PDSA Cycle 3

Team members noted over the course of the project that patients were more likely to bring up sexual health concerns later in their rehabilitation stay due to greater familiarity with their healthcare providers and the anticipated transition back to the home environment. In addition, some patients were not suitable for raising the topic of sexual health when initially admitted to rehabilitation due to the constant presence of adult children or acute medical issues. However, these patients may be more able to talk about sexual health concerns later in their rehabilitation stay. The team thus discussed again the most optimal time point for the opportunity to be offered to patients, and came to the consensus that the OTs and SLPs should choose the most opportune time based on individual patient needs such as before the first overnight leave or closer to discharge (Figure 3, supplementary materials). The percentage of patients who received the opportunity to discuss sexual health concerns continued to increase with the introduction of more patient-centred and flexible time points for sexual health discussions.

See supplementary file: ds6518.pdf - “Supplementary Materials”

Post-measurement

The percentage of patients each month documented to have received the opportunity to discuss sexual health concerns during their inpatient stroke rehabilitation stay increased over the course of the QI project (Figure 4 run chart, supplementary materials section). Two runs were observed for ten data points, which suggested that the pattern observed was not due to chance but rather reflected special cause variation[7].

Overall, the percentage of patients increased from the baseline measurement of 0% (months 1-3) to 80% by the end of the project. The project's target goal percentage of 100% was reached in month 9. No incidences of harassment or other unintended effects from the sexual health discussions had been reported by the team members.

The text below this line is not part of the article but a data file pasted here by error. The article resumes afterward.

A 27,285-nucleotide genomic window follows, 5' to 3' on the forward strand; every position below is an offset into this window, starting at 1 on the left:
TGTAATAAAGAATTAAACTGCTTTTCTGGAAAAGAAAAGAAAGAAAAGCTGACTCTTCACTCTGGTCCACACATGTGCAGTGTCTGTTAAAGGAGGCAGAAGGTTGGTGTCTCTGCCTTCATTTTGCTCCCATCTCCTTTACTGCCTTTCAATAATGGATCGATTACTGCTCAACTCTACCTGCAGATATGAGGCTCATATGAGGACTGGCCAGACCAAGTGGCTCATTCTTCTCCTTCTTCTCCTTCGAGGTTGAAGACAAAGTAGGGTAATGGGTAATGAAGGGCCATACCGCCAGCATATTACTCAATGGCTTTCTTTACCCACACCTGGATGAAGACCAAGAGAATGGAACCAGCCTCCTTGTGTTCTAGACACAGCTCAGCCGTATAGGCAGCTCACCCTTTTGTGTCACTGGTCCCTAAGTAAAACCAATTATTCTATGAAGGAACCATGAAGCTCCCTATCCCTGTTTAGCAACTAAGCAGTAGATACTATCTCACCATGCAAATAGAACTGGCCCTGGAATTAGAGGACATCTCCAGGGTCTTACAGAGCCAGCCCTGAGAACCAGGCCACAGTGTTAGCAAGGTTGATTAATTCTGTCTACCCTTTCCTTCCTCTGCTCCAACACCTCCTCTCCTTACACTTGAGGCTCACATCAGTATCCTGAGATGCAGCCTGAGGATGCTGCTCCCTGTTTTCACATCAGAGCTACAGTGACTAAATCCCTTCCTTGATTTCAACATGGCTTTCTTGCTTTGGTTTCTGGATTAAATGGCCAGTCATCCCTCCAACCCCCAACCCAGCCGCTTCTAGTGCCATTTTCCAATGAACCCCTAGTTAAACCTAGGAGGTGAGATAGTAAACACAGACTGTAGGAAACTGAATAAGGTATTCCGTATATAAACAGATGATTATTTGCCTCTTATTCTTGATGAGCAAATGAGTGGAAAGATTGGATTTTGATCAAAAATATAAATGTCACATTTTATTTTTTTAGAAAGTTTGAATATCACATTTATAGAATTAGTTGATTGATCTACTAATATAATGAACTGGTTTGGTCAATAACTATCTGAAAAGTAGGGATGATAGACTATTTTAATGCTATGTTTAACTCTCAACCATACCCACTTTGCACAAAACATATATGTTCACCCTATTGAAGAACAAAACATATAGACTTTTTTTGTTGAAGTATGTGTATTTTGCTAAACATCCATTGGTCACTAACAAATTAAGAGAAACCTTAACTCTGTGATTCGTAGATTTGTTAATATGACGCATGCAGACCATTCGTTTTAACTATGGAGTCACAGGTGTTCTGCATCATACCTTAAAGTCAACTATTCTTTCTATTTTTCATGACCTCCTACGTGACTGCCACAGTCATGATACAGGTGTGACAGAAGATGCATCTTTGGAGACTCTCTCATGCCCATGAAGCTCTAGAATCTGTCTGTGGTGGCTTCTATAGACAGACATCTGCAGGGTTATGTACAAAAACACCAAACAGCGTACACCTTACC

See supplementary file: ds6420.png - “Figure 4 - Run chart, the percentage of patients who had received the opportunity to discuss sexual health concerns per month.”

Lessons and limitations

The most significant factor for the project's success was the highly-energized and collaborative allied health stroke rehabilitation team. Team members problem-solved together to find effective solutions demonstrating the "wisdom of crowds". Thus, the generalizability of this project's success to other environments would depend on the local work culture and team dynamics.

The biggest challenge during this project was ensuring that patients with aphasia would also receive the same opportunities to discuss sexual health as patients without aphasia. Since no suitable supportive conversation tool already existed, the team developed our own tool. The tool was very valuable as an avenue for patients with aphasia to discuss sexual health concerns, but it was developed in a time-intensive process that delayed the progression of PDSA cycles. To help others interested in starting a similar project, our supported conversation tool in its entirety can be made available via email (see Figure 2, supplementary materials, for contact information).